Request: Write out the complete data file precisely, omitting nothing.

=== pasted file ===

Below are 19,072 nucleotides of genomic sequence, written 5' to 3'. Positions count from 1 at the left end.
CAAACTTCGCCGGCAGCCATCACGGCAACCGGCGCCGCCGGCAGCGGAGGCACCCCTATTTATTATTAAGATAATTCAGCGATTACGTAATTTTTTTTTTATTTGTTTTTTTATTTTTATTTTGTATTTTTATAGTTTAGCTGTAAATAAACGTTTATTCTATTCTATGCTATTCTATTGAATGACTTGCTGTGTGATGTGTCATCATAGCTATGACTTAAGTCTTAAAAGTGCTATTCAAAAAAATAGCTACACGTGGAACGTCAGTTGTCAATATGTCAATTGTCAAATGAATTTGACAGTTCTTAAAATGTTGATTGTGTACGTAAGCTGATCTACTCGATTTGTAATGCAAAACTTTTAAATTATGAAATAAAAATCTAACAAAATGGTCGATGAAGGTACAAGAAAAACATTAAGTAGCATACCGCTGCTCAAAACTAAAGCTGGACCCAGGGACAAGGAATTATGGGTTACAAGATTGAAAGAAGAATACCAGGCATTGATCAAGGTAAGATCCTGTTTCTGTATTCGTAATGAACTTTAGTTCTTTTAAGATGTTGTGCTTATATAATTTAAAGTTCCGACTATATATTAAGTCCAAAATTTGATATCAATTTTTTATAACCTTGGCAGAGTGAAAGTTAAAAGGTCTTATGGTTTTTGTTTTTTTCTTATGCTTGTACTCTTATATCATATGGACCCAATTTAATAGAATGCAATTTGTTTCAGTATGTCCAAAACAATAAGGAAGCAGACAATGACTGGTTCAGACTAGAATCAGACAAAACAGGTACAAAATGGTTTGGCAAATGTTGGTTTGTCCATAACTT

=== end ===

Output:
Below are 19,072 nucleotides of genomic sequence, written 5' to 3'. Positions count from 1 at the left end.
CAAACTTCGCCGGCAGCCATCACGGCAACCGGCGCCGCCGGCAGCGGAGGCACCCCTATTTATTATTAAGATAATTCAGCGATTACGTAATTTTTTTTTTATTTGTTTTTTTATTTTTATTTTGTATTTTTATAGTTTAGCTGTAAATAAACGTTTATTCTATTCTATGCTATTCTATTGAATGACTTGCTGTGTGATGTGTCATCATAGCTATGACTTAAGTCTTAAAAGTGCTATTCAAAAAAATAGCTACACGTGGAACGTCAGTTGTCAATATGTCAATTGTCAAATGAATTTGACAGTTCTTAAAATGTTGATTGTGTACGTAAGCTGATCTACTCGATTTGTAATGCAAAACTTTTAAATTATGAAATAAAAATCTAACAAAATGGTCGATGAAGGTACAAGAAAAACATTAAGTAGCATACCGCTGCTCAAAACTAAAGCTGGACCCAGGGACAAGGAATTATGGGTTACAAGATTGAAAGAAGAATACCAGGCATTGATCAAGGTAAGATCCTGTTTCTGTATTCGTAATGAACTTTAGTTCTTTTAAGATGTTGTGCTTATATAATTTAAAGTTCCGACTATATATTAAGTCCAAAATTTGATATCAATTTTTTATAACCTTGGCAGAGTGAAAGTTAAAAGGTCTTATGGTTTTTGTTTTTTTCTTATGCTTGTACTCTTATATCATATGGACCCAATTTAATAGAATGCAATTTGTTTCAGTATGTCCAAAACAATAAGGAAGCAGACAATGACTGGTTCAGACTAGAATCAGACAAAACAGGTACAAAATGGTTTGGCAAATGTTGGTTTGTCCATAACTT